Canadian commercial drone maker Aeryon Labs Inc said on Friday it has secured $60-million of financing from a U.S. venture capital firm, putting it on a path to expand and more than double its sales growth over the next two years.
The rise in popularity and use of unmanned aerial vehicles (UAVs) has attracted much attention recently. We have recently seen a major uptick in drone use by private companies. Drones have been regulated for some time through federal aviation regulations, but the accessibility of drone technology has led Transport Canada (TC) to consider revisiting the regulations to ensure they keep pace with current interest and use.
Are drones the new green lasers?
The B.C. government plans to toughen up the laws prohibiting the operation of drones near wildfires, after the unmanned aircraft grounded air tankers and helicopters that should have been fighting two forest fires earlier this summer.
I took a day off from the continuing hunt for Amazon’s secret Canadian drone testing facility for a reality check. That would be the opportunity to attend a recent Vancouver Entrepreneur Forum on the subject of UAVs
The Laflamme Aero Inc. company has announced the launch of a $2.3 million project for the development and the demonstration of a 300 kg. unmanned helicopter called the LX300. This new aircraft will become one of the largest civil unmanned aerial vehicule (UAV) to be commercialized in the world. The two-and-a-half-year project will culminate in demonstration flights by 2017. This project is funded in part by the Consortium for Aerospace Research and Innovation in Canada (CARIC).
After getting a glimpse of the future through robot and drone demonstrations at the University of Toronto Institute for Aerospace Studies (UTIAS), Minister of State Ed Holder made a funding announcement Wednesday, May 20 to further support university training programs.
Anyone who uses an unmanned aerial vehicle, or drone, for hunting in B.C. risks a minimum fine of $2,500, a provincial wildlife official warns.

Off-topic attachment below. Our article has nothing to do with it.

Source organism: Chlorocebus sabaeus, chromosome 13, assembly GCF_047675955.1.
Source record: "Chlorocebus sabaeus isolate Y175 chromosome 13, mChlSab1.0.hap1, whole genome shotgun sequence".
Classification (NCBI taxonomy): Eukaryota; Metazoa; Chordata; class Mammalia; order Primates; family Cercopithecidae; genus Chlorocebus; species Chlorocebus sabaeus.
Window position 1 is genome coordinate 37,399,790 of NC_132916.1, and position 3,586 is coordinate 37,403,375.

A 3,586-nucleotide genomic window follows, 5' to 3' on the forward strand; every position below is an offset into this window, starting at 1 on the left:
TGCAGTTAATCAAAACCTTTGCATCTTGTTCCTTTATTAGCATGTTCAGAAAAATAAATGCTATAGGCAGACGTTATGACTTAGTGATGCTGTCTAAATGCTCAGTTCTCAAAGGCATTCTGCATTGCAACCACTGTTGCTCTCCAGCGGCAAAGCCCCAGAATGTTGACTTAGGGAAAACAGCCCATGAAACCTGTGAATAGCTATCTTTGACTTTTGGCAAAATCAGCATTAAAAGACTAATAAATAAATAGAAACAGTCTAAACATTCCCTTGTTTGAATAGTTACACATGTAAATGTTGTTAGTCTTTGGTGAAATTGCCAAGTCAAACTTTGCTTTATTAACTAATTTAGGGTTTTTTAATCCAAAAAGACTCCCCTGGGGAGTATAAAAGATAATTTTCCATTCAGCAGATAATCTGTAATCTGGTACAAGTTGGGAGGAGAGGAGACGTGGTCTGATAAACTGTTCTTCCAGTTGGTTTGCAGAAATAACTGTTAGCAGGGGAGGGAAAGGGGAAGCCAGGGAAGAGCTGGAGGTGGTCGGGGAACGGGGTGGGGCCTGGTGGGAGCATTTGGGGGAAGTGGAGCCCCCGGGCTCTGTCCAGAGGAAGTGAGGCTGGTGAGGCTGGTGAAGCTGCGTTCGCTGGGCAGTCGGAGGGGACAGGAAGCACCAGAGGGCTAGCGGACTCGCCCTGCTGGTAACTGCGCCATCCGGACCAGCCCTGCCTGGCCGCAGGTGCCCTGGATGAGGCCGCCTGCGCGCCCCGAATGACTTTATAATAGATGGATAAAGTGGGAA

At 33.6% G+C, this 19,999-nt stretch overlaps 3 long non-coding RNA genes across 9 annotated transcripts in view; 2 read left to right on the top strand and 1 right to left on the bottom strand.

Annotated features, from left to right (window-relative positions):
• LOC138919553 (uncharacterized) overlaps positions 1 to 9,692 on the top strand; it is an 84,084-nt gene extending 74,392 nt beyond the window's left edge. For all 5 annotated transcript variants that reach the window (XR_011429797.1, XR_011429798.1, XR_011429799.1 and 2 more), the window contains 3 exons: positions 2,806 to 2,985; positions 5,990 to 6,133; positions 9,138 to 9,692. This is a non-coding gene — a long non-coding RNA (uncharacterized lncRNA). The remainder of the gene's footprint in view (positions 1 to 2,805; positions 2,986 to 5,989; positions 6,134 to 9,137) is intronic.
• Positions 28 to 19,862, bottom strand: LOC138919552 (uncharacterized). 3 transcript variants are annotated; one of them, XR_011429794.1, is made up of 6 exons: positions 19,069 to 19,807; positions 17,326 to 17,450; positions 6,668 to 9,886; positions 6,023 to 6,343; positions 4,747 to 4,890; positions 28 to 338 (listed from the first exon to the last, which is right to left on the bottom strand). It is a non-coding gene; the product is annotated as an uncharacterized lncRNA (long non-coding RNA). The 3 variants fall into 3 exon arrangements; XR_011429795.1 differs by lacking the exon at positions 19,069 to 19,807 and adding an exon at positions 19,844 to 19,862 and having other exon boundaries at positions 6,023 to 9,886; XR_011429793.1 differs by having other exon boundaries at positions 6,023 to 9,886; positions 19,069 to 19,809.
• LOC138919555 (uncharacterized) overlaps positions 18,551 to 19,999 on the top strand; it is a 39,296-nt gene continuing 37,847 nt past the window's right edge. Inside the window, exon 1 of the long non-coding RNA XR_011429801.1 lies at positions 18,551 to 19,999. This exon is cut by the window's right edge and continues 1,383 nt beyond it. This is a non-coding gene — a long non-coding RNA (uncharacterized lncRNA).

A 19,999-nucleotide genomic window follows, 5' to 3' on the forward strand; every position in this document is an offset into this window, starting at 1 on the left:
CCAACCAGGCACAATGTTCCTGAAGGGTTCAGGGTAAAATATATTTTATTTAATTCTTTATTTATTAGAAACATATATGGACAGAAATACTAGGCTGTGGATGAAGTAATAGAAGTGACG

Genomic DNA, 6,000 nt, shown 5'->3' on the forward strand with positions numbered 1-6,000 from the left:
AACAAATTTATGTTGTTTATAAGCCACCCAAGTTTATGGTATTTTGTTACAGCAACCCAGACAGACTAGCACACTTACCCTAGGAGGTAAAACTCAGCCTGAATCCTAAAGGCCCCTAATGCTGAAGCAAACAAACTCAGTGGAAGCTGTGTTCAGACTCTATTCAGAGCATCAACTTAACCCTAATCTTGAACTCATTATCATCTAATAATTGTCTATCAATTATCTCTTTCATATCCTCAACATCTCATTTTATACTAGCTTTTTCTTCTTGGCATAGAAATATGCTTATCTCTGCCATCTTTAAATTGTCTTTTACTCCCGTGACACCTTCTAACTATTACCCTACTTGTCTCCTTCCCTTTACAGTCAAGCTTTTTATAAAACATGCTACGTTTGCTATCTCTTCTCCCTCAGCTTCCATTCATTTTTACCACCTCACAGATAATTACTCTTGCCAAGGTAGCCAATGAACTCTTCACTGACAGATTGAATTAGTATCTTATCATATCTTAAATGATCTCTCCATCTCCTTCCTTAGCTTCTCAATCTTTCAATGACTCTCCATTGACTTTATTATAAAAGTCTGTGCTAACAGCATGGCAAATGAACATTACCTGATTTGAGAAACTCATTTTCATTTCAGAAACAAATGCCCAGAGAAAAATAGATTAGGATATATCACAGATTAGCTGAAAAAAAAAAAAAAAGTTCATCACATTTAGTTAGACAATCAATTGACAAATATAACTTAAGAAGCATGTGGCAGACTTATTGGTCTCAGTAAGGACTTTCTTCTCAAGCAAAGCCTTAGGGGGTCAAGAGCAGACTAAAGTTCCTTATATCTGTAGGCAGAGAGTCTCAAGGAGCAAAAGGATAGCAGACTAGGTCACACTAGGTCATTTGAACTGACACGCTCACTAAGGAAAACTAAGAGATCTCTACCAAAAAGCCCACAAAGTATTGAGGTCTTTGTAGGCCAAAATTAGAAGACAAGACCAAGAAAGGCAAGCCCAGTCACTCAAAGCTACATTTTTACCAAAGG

Jeff Bezos set the world on its ear in December 2013 when he coyly asked Charlie Rose of CBS’ 60 Minutes if he would like to see something. Replying in the affirmative, Rose was then led into the depths of Amazon’s very own skunkworks and thus Amazon’s Prime Air drone program was unveiled to the world.
In April, I participated in the UAV Working Group, where members of the UAV community and their Association (Unmanned Systems Canada) met with other stakeholders and Transport Canada (TC) to discuss the future of UAV operations in Canada – but with a special emphasis on Commercial Beyond Line-of-Sight (BLOS) operations for UAVs under 25 kg, referred to as Remotely Piloted Aircraft Systems (RPAS).
May 7, 2015, Washington, D.C. - The U.S. Department of Transportation’s Federal Aviation Administration (FAA) has announced a partnership with industry to explore the next steps in unmanned aircraft operations beyond the type of operations the agency proposed in the draft small unmanned aircraft systems (UAS) rule it published in February.
May 7, 2015, Halifax - The camera rises high into the air and a sweeping scene of the Bedford Basin comes into view. Against the coastal odds, it’s a clear day, as boats pull in and out of Halifax harbour along the water.
May 5, 2015, Hunt Valley, Md. - Textron Systems Support Solutions has announced the introduction of its new unmanned systems training course catalog. Building on the company's decades of experience and millions of service hours devoted to training and deploying skilled unmanned systems operators and maintainers around the world, this new catalog offers a comprehensive range of unmanned systems coursework.
April 29, 2015, Nepal - From the ground in Nepal, the chaos would have been immediate and terrifying. From the skies above, the scope of the tragedy came into sharper focus after Saturday's 7.8-magnitude quake — a vast disaster zone with a death toll that has since climbed past 4,600 and turned UNESCO heritage sites such as the Dharahara Tower Hindu shrine into rubble.
April 27, 2015, Seattle, Wa. - Unmanned aerial vehicles (UAVs) are making surveying of landscapes, buildings, etc. so much easier and more cost-effective that it is inevitable that there will be an explosion in this activity. This will create massive amounts of data that will need to be managed and stored efficiently, as Steinar Sande, CEO of Raima explores.

Subscription Centre

New Subscription
Already a Subscriber
Customer Service
View Digital Magazine Renew

Most Popular

Latest Events

March 4-7, 2019

We are using cookies to give you the best experience on our website. By continuing to use the site, you agree to the use of cookies. To find out more, read our Privacy Policy.